7. Energy & Ecological Systems:

This track will cover future breakthroughs in renewable energy production, including solar, wind, ocean, geothermal, biological, and nuclear; grid 2.0 & transmission systems; energy storage technology & systems, including fuel cells; efficient transportation systems; energy conservation & efficiency, energy for the developing world; the Earth as an environmental system, including climate models and strategies and geoengineering; and global catastrophe scenarios and existential extinction events (asteroids, biowarfare, gamma ray bursts, nuclear war, etc.) and survival, prevention, and mitigation strategies.

8. Space & Physical Sciences

Calling on the extensive research and instructional resources at NASA Ames, this track will explore  (1) The future of space,  including future launch and propulsion systems (lasers, space elevators, ion engines, solar sails, fusion drives); nanosatellites; orbital satellite systems for communications and Earth and remote sensing; energy sources such as Helium-3 from the lunar regolith, solar-powered satellites; asteroids and comets as sources of metals, minerals and fuel. (2) Cosmology (including dark matter and dark energy and fundamental structure of matter); astrobiology and the origin of life on Earth and elsewhere; SETI and communication with extraterrestrial life; computronium (converting matter to a computational resource); and spreading intelligence to the universe.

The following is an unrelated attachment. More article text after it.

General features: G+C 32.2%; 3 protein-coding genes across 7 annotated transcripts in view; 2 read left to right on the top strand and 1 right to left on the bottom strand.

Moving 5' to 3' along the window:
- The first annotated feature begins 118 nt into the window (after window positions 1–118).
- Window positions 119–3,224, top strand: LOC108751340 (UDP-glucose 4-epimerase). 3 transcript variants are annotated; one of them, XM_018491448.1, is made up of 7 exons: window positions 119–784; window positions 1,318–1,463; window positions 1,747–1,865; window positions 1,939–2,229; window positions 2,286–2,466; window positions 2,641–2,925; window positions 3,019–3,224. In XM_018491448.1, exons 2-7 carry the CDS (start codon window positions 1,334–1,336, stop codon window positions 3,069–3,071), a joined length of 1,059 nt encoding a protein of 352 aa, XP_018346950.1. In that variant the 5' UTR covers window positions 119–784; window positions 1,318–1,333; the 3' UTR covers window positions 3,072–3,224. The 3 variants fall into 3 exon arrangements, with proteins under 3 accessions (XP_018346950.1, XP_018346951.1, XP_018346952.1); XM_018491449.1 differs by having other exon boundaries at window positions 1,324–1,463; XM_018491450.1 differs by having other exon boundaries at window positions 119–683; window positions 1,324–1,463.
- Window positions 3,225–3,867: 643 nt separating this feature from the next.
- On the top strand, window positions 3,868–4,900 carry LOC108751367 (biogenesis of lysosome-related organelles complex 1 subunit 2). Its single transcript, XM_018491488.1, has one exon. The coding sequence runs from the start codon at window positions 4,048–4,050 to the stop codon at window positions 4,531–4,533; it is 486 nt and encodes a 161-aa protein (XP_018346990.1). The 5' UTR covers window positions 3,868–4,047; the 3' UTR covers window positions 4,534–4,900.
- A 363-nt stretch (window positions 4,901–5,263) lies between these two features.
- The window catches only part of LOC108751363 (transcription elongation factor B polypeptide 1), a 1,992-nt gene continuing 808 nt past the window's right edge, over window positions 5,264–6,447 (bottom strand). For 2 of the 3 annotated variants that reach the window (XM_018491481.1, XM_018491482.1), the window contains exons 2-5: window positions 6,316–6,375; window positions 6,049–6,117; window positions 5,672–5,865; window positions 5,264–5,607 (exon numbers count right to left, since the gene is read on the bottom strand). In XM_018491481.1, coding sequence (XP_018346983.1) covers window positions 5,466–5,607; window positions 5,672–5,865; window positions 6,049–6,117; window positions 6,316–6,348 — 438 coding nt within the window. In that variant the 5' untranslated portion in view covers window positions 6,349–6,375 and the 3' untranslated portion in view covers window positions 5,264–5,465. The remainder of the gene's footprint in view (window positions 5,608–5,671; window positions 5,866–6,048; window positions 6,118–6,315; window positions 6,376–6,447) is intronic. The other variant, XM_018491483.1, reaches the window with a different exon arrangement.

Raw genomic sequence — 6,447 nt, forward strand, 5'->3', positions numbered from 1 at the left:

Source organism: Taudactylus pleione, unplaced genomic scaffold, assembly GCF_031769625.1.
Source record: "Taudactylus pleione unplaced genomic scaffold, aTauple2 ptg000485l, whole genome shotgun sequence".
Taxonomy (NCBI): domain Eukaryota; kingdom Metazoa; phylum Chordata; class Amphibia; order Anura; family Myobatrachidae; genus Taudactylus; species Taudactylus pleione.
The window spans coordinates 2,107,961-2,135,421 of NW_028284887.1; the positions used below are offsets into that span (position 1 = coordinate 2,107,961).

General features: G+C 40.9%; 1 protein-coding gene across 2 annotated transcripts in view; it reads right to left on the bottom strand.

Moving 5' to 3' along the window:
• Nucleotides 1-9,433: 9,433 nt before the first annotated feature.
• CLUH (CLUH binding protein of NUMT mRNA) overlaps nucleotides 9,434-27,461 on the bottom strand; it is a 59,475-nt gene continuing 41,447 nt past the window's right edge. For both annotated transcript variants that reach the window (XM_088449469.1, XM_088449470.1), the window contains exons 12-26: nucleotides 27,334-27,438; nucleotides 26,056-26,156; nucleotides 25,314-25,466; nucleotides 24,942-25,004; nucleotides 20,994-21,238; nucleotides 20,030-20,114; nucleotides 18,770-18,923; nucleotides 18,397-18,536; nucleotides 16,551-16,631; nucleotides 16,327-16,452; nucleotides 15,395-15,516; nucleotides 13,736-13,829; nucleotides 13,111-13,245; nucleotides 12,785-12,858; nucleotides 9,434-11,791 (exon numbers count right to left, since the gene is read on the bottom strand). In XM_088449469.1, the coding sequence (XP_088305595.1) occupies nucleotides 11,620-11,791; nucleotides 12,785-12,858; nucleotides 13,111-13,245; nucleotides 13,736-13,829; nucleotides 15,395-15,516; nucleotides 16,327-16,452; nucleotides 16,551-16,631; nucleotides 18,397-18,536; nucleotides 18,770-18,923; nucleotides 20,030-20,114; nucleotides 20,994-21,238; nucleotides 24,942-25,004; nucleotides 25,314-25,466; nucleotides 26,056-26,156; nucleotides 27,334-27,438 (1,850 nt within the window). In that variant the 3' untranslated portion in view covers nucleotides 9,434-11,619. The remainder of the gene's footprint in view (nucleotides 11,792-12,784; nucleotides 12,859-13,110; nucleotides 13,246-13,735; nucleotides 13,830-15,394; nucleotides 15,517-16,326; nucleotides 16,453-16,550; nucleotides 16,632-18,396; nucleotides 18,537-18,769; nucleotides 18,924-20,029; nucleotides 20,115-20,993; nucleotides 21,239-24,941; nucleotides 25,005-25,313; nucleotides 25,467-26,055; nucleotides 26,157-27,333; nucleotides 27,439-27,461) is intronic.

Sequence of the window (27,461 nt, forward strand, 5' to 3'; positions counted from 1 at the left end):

9. Policy, Law & Ethics

This track will examine the role of government, law and ethics in dealing with the implications of the technologies covered in other tracks, including reinventing patent law, the patentability of concepts developed by AI, nanotechnology, and biotech/biomedical research; the future legal status of AIs, robots, cyborgs, and non-terrestrial resources and possible off-Earth civilizations; dealing with cybercrime and possible AI manipulation of financial markets; preventing risks from unfriendly AI, nanotech, and genetics; negative scenarios (surveillance, police states, etc.); the precautionary principle vs. the proactionary principle; policy and legal issues of environment crisis, and ethical issues around anticipated human manipulations, brain enhancements, AIs, self-replicating nanotech, brain uploads, cryogenics and re-animation. The track will also consider the promises in addition to the perils: what are the downside risks if we do not develop certain kinds of biotechnology, AI, or nanotech?

10. Finance & Entrepreneurship

This track will answer the question: how can we monetize this new knowledge of future technologies? It will include: learning how to fund your new startup; choosing a seed, angel, VC, or strategic partner; pulling together your founding team; writing a business plan; prototyping; public relations; legal and patent issues; types of corporations — private versus non-profit; dealing with naysayers; building a board of directors and advisors; financial modeling and projections; learning about the Venture Capital market; meeting the leading entrepreneurs and hearing their stories; meeting the leading VCs and learning what they fund; product R&D; service development; market studies and market strategies; government assistance; spectacular successes & failures.